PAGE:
Liver spots are darkened patches of skin. They often develop on areas that have been exposed to ultraviolet (UV) light. Contrary to the name, liver spots don’t have to do with your liver’s function. While liver spots don’t usually need treatment, you may want to treat them for cosmetic reasons. A dermatologist can provide treatment options.
Liver spots are patches of darker skin. They vary in size from about a tenth of an inch (one-quarter centimeter) to half an inch (one centimeter) across. They often show up on skin areas that have sun exposure, such as your face, hands or arms.
Although they are called liver spots, these skin patches have nothing to do with your liver except for having a similar color, which may be tan to dark brown. Other names for liver spots include age spots, sun spots and solar lentigines (len-TIJ-a-neez).
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Liver spots are more common in adults over 50. But anyone can get them. You're more likely to get liver spots if you:
Liver spots appear in areas where melanin has gathered or clumped. Melanin is the substance that gives your skin pigment.
When ultraviolet (UV) light hits your skin, it speeds up melanin production. Over time, this process may lead to sun spots. You may also develop liver spots after medical treatments such as radiation therapy.
Liver spots may:
Liver spots don’t cause any uncomfortable physical symptoms such as pain or itching. The primary symptoms have to do with appearance.
Your healthcare provider can usually identify liver spots by looking at them. If there is any concern that a dark skin patch may be cancerous, your provider can perform a skin biopsy.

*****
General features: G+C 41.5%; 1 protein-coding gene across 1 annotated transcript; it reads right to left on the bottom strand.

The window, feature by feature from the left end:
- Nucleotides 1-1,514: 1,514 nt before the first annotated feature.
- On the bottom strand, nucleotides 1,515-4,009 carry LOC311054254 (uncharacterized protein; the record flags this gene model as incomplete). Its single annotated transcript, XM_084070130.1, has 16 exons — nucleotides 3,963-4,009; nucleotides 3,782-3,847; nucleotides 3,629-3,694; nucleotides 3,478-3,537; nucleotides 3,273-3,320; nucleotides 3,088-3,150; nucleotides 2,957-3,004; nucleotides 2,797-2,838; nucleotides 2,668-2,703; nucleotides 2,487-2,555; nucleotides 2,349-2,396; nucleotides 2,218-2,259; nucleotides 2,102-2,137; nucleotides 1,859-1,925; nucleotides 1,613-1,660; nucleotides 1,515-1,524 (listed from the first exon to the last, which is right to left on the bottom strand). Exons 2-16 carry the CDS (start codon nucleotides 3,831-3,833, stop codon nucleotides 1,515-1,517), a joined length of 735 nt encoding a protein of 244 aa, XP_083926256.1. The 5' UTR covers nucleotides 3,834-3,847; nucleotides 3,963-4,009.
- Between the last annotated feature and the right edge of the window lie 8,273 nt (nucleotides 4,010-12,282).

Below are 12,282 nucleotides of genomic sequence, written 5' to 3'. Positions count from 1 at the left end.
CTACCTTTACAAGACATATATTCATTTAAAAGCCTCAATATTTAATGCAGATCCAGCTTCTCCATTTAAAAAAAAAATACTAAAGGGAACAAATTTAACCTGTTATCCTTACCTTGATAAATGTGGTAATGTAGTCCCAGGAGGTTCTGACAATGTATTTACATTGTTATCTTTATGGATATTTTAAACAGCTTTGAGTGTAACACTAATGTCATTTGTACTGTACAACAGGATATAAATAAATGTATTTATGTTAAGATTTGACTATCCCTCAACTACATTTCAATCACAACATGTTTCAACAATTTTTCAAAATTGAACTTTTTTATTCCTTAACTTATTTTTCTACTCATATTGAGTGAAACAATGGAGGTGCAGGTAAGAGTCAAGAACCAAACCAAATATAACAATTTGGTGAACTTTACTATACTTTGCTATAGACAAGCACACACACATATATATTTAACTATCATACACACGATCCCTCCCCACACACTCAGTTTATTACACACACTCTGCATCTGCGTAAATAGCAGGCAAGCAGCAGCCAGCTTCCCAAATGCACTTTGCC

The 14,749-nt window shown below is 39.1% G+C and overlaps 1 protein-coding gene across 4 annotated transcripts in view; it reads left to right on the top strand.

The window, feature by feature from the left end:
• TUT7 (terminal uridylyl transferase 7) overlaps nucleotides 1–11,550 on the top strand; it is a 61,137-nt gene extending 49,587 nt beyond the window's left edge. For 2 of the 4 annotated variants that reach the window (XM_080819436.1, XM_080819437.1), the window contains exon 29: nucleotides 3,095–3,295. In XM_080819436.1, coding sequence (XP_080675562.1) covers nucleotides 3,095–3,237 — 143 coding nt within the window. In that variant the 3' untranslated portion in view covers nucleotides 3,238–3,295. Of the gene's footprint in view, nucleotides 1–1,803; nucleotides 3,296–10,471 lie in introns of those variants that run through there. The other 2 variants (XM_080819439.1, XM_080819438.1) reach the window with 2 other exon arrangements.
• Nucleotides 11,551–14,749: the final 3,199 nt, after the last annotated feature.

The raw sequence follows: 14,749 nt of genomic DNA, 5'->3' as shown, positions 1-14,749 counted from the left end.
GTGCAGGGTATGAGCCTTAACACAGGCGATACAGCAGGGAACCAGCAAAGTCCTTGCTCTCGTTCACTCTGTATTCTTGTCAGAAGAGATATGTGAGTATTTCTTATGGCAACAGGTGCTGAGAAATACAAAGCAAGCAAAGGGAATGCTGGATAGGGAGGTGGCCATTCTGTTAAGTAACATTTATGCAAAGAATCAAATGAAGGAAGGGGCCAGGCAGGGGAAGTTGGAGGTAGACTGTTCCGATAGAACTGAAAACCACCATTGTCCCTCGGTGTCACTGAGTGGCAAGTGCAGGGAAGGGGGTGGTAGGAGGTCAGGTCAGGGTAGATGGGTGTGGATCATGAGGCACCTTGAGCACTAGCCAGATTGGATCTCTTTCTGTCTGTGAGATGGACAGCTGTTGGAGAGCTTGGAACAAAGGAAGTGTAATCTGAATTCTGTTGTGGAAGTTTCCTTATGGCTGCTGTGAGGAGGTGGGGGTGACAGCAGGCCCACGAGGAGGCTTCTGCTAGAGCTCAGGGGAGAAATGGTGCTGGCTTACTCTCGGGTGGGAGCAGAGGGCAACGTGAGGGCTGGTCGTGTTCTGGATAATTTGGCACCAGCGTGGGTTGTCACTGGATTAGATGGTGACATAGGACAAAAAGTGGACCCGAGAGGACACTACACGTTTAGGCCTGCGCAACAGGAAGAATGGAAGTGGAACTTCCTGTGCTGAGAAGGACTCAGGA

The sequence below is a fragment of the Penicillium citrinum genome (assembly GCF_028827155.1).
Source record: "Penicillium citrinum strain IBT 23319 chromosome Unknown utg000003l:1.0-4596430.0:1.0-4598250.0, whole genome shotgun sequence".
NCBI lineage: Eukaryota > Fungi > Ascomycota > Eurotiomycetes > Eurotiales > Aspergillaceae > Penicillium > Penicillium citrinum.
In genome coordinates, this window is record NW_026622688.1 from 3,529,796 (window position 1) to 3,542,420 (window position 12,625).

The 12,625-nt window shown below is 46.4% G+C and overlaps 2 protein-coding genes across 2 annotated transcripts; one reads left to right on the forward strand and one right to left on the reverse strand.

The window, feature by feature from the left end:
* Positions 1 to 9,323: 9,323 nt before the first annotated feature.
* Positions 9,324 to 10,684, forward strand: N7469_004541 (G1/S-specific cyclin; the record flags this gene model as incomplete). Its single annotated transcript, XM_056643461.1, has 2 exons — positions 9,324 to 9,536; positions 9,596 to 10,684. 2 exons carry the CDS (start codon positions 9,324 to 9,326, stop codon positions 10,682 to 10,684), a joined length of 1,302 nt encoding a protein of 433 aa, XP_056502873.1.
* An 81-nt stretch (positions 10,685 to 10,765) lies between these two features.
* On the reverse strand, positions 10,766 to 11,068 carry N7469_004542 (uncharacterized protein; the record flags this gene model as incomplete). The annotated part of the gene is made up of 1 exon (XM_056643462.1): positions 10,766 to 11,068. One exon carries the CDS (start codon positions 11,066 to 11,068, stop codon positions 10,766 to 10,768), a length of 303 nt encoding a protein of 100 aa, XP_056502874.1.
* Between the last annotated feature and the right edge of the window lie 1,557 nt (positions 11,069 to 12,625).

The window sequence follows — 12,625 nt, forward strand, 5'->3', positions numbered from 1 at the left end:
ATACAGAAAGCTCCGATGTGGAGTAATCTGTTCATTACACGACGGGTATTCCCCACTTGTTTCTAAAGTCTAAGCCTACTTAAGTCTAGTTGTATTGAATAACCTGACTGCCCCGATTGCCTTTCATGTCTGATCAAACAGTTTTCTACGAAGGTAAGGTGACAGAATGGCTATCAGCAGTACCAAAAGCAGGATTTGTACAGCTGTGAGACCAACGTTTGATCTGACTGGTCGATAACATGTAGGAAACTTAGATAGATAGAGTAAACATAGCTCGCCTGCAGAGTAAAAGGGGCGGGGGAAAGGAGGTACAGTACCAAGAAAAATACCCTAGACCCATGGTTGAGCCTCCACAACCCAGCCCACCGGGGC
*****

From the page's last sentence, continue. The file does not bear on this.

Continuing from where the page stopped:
During a biopsy, your healthcare provider removes a small skin sample. Then your provider sends the skin sample to a lab for evaluation. By looking at your skin under a microscope, healthcare providers can identify or rule out skin cancer and conditions such as infections.
You usually don’t need treatment for solar lentigines. But you may want to lighten their appearance for cosmetic reasons.
Liver spot treatment might include:
Some skin lightening products can come with serious side effects. If a skin lightening cream contains mercury, it could damage your kidneys or nerves.
Always ask your dermatologist for recommendations before using a new skin care product. When buying skin care products, look for ingredients that could indicate mercury, including:
True age spots don’t lead to dangerous symptoms. Because age spots can look similar to certain types of skin cancer, it’s important to see a dermatologist (doctor specializing in skin) for diagnosis. If you have age spots that darken or change, see a dermatologist right away.
The most effective way to prevent liver spots is to protect yourself from UV light and sun damage. You should:
Some people develop age spots again after treatment. You are more likely to get new age spots if you don’t protect your skin from UV light.
Schedule an appointment with your healthcare provider if you have a liver spot that is:
A note from Cleveland Clinic
Liver spots are flat, dark patches of skin. They are not dangerous or uncomfortable. But you may want treatment for cosmetic reasons. Your dermatologist can recommend creams, lotions, gels or in-office procedures to lighten skin. Skin lightening treatments are effective, but it may take a few months to see results. You can lower the chances that age spots will return after treatment by protecting your skin from UV light.
Last reviewed by a Cleveland Clinic medical professional on 08/17/2021.
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